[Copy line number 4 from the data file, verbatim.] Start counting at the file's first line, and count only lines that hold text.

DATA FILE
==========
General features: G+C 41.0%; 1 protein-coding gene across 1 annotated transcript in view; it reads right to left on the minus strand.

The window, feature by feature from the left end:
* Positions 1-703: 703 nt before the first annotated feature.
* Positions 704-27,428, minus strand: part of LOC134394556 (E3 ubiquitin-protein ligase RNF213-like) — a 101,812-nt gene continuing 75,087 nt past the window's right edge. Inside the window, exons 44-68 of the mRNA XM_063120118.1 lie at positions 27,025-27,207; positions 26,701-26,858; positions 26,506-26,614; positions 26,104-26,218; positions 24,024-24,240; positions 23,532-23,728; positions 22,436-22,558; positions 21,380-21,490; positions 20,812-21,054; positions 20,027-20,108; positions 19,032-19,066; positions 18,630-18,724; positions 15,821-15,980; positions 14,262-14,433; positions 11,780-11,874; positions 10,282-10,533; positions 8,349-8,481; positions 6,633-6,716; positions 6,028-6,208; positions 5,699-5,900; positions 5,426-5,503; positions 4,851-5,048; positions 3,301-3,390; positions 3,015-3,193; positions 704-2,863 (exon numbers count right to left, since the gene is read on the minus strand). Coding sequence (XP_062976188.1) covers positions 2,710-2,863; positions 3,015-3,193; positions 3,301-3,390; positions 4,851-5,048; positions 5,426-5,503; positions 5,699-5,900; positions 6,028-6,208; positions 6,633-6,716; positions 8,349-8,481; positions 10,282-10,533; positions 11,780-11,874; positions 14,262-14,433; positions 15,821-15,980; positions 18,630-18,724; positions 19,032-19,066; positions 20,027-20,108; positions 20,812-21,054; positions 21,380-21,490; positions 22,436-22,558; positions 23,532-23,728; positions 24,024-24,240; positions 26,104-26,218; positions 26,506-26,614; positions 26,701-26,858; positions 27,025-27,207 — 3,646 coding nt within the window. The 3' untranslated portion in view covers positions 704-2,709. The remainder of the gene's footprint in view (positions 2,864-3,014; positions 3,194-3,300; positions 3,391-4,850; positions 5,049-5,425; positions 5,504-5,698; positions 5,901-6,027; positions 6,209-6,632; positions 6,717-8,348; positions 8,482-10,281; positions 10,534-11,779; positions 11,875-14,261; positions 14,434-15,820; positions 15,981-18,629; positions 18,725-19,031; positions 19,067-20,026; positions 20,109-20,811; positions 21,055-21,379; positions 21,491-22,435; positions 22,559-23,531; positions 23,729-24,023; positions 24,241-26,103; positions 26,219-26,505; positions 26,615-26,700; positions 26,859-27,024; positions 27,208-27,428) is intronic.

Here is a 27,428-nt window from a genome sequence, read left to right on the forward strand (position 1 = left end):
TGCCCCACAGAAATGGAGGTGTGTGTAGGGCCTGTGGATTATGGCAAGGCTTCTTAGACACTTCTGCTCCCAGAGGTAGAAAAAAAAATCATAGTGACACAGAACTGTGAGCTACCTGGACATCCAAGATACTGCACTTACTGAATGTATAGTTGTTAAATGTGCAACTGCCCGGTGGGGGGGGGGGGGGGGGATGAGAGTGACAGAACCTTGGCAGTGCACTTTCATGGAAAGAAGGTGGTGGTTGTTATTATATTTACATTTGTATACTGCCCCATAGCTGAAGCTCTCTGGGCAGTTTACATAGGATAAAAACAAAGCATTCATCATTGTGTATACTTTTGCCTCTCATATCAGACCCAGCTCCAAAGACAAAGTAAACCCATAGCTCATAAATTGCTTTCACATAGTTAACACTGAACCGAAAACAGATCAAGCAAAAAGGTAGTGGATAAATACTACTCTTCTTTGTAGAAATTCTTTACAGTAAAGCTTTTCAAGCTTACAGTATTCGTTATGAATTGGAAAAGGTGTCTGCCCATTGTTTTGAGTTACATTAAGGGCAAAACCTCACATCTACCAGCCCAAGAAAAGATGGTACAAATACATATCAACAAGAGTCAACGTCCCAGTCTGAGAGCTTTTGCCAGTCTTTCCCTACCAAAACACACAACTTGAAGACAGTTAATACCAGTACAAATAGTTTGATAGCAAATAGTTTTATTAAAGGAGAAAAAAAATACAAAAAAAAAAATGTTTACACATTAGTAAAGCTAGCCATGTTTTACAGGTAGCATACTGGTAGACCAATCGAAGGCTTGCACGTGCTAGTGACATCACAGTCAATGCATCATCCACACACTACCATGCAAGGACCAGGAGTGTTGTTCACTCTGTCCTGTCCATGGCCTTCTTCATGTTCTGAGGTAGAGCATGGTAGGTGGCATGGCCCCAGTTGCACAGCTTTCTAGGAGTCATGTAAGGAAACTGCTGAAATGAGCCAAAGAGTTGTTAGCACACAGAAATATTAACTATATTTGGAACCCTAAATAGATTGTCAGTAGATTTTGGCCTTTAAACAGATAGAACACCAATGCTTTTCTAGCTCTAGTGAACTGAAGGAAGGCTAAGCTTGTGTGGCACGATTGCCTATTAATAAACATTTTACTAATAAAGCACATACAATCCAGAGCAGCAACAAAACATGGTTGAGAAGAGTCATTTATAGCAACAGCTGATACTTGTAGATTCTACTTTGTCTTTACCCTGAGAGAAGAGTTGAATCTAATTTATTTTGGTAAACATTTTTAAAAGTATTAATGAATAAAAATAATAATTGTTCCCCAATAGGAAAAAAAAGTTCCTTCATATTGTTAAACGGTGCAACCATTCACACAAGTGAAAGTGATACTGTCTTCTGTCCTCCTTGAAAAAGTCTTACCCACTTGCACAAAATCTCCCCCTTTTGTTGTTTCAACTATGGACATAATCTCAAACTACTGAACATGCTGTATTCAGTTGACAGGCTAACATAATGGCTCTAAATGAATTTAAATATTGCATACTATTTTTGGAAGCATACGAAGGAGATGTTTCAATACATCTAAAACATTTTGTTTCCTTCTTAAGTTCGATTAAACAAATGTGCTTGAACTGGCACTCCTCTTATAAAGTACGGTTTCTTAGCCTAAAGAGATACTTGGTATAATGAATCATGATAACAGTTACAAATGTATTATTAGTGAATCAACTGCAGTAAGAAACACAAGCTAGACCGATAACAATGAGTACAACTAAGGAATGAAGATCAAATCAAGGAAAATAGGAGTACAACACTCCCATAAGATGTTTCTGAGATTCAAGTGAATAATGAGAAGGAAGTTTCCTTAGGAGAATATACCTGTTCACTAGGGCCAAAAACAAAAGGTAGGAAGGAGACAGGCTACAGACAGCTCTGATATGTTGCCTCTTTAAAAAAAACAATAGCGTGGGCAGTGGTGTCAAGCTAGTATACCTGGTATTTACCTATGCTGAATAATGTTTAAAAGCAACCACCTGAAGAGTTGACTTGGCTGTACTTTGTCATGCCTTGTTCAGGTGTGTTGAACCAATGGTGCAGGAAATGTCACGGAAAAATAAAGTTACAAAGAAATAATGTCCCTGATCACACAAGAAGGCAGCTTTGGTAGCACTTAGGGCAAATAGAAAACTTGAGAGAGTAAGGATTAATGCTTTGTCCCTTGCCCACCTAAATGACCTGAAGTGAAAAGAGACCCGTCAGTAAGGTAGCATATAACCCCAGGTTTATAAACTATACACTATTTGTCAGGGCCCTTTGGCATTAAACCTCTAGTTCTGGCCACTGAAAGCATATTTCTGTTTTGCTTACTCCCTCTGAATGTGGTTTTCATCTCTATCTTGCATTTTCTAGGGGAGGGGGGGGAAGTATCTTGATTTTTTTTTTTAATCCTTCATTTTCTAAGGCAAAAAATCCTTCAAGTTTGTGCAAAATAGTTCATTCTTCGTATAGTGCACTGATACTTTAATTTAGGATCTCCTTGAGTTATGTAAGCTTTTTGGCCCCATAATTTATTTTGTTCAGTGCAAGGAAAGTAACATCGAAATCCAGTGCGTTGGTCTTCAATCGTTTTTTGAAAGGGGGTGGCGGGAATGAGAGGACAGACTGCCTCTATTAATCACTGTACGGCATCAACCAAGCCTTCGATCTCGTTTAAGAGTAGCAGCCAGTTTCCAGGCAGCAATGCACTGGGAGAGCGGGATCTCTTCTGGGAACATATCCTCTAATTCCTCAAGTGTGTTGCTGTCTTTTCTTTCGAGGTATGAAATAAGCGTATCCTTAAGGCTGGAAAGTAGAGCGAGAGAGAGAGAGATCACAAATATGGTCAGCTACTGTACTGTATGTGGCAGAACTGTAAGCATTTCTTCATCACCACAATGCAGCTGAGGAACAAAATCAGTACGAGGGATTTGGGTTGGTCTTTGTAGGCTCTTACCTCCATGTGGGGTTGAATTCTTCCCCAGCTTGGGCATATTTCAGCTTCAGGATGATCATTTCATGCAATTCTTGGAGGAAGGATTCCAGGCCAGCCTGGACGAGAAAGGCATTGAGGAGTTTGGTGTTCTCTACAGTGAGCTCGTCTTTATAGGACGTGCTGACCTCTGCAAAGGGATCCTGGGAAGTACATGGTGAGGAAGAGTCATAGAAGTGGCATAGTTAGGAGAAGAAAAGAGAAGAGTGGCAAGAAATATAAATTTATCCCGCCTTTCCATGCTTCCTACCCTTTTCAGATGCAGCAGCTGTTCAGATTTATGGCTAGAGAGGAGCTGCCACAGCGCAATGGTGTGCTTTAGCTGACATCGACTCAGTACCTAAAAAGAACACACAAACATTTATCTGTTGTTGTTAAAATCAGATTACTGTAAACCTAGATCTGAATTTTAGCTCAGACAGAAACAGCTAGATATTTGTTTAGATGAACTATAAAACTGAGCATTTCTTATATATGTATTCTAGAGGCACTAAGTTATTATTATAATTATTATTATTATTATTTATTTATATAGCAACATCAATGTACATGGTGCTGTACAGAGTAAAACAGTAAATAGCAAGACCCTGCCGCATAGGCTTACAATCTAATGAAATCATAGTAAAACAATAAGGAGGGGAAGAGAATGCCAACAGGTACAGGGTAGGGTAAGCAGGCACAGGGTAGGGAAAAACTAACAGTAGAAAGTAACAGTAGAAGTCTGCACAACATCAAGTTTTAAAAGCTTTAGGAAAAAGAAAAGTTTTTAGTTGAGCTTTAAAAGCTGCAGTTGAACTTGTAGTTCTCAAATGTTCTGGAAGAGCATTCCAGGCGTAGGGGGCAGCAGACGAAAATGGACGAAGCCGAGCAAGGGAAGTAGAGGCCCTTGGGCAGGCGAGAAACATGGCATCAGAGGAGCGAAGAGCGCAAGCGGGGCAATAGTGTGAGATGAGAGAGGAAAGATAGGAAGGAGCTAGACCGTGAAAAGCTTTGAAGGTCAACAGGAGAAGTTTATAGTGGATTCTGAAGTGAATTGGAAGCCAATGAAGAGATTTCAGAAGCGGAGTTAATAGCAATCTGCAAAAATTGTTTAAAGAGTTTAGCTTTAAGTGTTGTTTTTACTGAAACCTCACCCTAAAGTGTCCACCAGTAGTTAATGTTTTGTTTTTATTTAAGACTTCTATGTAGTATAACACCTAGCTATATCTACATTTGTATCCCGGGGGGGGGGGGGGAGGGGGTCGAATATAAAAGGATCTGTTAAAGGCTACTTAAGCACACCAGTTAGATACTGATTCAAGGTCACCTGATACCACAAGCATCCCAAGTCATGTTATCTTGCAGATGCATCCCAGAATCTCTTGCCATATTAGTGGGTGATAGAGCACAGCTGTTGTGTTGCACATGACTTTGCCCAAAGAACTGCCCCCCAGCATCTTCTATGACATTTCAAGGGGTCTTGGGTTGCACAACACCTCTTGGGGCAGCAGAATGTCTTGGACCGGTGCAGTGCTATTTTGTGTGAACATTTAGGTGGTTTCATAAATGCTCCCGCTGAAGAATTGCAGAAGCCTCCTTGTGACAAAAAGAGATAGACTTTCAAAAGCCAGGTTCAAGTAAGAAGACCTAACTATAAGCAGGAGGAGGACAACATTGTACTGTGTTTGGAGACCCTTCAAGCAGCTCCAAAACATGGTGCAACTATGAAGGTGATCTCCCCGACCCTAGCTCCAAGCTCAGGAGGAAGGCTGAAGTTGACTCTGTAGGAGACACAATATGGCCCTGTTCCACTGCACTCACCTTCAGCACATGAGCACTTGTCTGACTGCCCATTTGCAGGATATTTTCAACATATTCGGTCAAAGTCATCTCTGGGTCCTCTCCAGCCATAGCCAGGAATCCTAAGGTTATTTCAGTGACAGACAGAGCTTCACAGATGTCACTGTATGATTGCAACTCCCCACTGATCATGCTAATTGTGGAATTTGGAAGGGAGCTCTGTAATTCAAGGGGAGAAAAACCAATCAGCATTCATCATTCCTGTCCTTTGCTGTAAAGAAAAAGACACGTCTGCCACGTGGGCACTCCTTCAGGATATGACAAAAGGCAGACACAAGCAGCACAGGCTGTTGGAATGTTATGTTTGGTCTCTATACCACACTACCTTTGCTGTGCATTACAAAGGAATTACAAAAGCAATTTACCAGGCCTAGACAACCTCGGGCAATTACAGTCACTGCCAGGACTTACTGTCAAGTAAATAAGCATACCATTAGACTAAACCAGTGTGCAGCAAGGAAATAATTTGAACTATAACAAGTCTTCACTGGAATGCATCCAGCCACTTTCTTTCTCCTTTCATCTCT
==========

* Positions 704-27,428, minus strand: part of LOC134394556 (E3 ubiquitin-protein ligase RNF213-like) — a 101,812-nt gene continuing 75,087 nt past the window's right edge. Inside the window, exons 44-68 of the mRNA XM_063120118.1 lie at positions 27,025-27,207; positions 26,701-26,858; positions 26,506-26,614; positions 26,104-26,218; positions 24,024-24,240; positions 23,532-23,728; positions 22,436-22,558; positions 21,380-21,490; positions 20,812-21,054; positions 20,027-20,108; positions 19,032-19,066; positions 18,630-18,724; positions 15,821-15,980; positions 14,262-14,433; positions 11,780-11,874; positions 10,282-10,533; positions 8,349-8,481; positions 6,633-6,716; positions 6,028-6,208; positions 5,699-5,900; positions 5,426-5,503; positions 4,851-5,048; positions 3,301-3,390; positions 3,015-3,193; positions 704-2,863 (exon numbers count right to left, since the gene is read on the minus strand). Coding sequence (XP_062976188.1) covers positions 2,710-2,863; positions 3,015-3,193; positions 3,301-3,390; positions 4,851-5,048; positions 5,426-5,503; positions 5,699-5,900; positions 6,028-6,208; positions 6,633-6,716; positions 8,349-8,481; positions 10,282-10,533; positions 11,780-11,874; positions 14,262-14,433; positions 15,821-15,980; positions 18,630-18,724; positions 19,032-19,066; positions 20,027-20,108; positions 20,812-21,054; positions 21,380-21,490; positions 22,436-22,558; positions 23,532-23,728; positions 24,024-24,240; positions 26,104-26,218; positions 26,506-26,614; positions 26,701-26,858; positions 27,025-27,207 — 3,646 coding nt within the window. The 3' untranslated portion in view covers positions 704-2,709. The remainder of the gene's footprint in view (positions 2,864-3,014; positions 3,194-3,300; positions 3,391-4,850; positions 5,049-5,425; positions 5,504-5,698; positions 5,901-6,027; positions 6,209-6,632; positions 6,717-8,348; positions 8,482-10,281; positions 10,534-11,779; positions 11,875-14,261; positions 14,434-15,820; positions 15,981-18,629; positions 18,725-19,031; positions 19,067-20,026; positions 20,109-20,811; positions 21,055-21,379; positions 21,491-22,435; positions 22,559-23,531; positions 23,729-24,023; positions 24,241-26,103; positions 26,219-26,505; positions 26,615-26,700; positions 26,859-27,024; positions 27,208-27,428) is intronic.